mask mandates

Backlash Has Begun to Idea of Cutting Funds of Mask-Mandating School Districts

Grandparents, parents, retired teachers and one high school senior gathered outside the Miami-Dade Public Schools building to voice their opposition to what’s called the “Putting Parents First” act. 

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It could be payback time for school districts that defied the governor on mask mandates. 

As the state budget comes together, on the House side, there’s a provision to cut funding from the rogue school districts, which include Miami-Dade and Broward. 

“It is in this budget, and what it does is it rewards 55 school districts that followed the law and holds the other 12 accountable,” said State Rep. Randy Fine, (R) Brevard County, on the House floor Tuesday. 

Holding school districts accountable means cutting more than $71 million from Miami-Dade and about $31 million from Broward. The backlash to that idea has begun. 

“I am here today because I am angry,” said retired public school teacher Phyllis Compton at a news conference Friday, which included a mix of different grass-roots activist groups. “$72 million, a punishment for doing the right thing.”

When this school year started, Miami-Dade and Broward were among a dozen Florida school districts that mandated masks, directly defying Gov. Ron DeSantis and the state Department of Education, which had ordered public schools to make masks optional during the Delta wave of the pandemic. 

“To reduce the money that we barely have to keep the programs that we offer is totally unfair,” said grandparent Eddy Barea at the news conference. 

He was among the grandparents, parents, retired teachers and one high school senior who gathered outside the Miami-Dade Public Schools building to voice their opposition to what’s called the “Putting Parents First” act.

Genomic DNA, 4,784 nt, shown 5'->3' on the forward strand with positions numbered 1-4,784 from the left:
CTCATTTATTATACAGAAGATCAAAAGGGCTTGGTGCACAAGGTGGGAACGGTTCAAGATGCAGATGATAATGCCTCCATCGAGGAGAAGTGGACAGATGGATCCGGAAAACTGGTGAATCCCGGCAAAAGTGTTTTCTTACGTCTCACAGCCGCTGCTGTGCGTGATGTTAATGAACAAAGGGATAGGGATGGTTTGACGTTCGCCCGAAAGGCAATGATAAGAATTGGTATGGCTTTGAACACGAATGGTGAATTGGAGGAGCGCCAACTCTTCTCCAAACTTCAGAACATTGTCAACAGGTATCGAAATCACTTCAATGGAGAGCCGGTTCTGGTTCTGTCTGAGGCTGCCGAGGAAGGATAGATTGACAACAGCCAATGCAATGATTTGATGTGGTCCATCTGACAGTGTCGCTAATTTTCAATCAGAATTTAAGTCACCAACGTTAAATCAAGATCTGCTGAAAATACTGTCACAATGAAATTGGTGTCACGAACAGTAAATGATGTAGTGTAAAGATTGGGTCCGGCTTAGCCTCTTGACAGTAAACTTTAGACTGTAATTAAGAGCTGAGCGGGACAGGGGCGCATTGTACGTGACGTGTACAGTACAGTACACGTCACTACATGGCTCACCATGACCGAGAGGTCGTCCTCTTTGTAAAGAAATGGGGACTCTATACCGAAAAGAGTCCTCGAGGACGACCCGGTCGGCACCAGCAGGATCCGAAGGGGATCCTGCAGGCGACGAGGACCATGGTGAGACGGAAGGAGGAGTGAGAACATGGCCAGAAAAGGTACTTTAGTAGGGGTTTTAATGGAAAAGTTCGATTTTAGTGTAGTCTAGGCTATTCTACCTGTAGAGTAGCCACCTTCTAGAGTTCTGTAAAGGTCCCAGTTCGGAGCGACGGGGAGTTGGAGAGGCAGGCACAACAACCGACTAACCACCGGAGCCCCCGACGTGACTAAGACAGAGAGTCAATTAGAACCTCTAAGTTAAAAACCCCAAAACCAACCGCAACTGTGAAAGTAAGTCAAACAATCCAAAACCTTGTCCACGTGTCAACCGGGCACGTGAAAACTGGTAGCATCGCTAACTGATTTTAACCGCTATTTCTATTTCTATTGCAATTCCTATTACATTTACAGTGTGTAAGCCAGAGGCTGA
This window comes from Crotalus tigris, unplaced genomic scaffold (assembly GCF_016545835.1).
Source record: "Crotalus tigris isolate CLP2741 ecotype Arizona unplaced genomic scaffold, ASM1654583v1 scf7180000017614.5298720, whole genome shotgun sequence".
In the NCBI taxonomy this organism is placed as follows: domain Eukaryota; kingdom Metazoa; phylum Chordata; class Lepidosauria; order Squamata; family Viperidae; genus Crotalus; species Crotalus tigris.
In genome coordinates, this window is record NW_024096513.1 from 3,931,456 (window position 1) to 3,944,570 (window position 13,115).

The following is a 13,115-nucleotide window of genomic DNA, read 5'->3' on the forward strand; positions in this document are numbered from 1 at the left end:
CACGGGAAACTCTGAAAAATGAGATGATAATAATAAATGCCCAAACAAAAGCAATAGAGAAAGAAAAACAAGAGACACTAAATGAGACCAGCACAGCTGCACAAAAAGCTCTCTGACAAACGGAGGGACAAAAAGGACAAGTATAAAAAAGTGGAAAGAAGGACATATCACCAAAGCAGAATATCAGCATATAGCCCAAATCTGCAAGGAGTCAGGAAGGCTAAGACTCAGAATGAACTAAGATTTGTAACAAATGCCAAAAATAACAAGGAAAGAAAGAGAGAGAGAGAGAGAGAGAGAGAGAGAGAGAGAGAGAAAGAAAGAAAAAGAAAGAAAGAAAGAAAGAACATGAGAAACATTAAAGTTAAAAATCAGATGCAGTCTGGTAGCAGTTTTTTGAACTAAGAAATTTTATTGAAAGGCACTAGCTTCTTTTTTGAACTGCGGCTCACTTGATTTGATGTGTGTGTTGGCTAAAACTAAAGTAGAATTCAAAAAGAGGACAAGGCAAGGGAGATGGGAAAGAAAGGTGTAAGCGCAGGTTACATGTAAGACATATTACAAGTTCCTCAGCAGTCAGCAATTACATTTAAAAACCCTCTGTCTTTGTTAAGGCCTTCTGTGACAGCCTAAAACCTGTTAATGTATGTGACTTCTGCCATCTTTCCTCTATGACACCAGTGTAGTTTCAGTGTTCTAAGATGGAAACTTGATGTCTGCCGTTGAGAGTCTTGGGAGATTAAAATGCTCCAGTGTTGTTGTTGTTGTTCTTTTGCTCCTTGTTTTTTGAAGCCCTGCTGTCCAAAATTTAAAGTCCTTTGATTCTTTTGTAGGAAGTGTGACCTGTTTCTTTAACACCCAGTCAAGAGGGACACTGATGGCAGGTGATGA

“We’re being punished for striving to keep our students and faculty safe during an unpredictable pandemic,” said high school student Olivia Martin-Johnson. 

“The only people who will suffer from withholding funding and resources from our schools and our children are our children,” said Rose Mine Ladero, a mother who has kids in public schools. 

Punishing the school districts that mandated masks is Fine’s idea. 

“To me, it’s a very mean-spirited, divisive platform that they’re choosing to pursue,” said Karen Latham, a parent who was at the news conference. 

On the House floor, Rep. Carlos Smith, (D) Orlando, questioned Fine. 

“Are we not enacting punitive budget cuts against these districts for political reasons, what is the justification for this?” Smith asked. 

“Every school district will be seeing an increase, what you can say is it’s not increasing as much as it otherwise would,” Fine responded. 

Fine’s point was that since the House budget increases education funding statewide, even with his proposed punitive cuts, every school district would still receive more money than last year. 

Considering Miami-Dade County Public Schools has a $7.3 billion annual budget, losing $71 million is a small percentage of the bottom line. The activists say any cut is a slap in the face as the school districts try to recover from the pandemic and the learning gaps it caused. 

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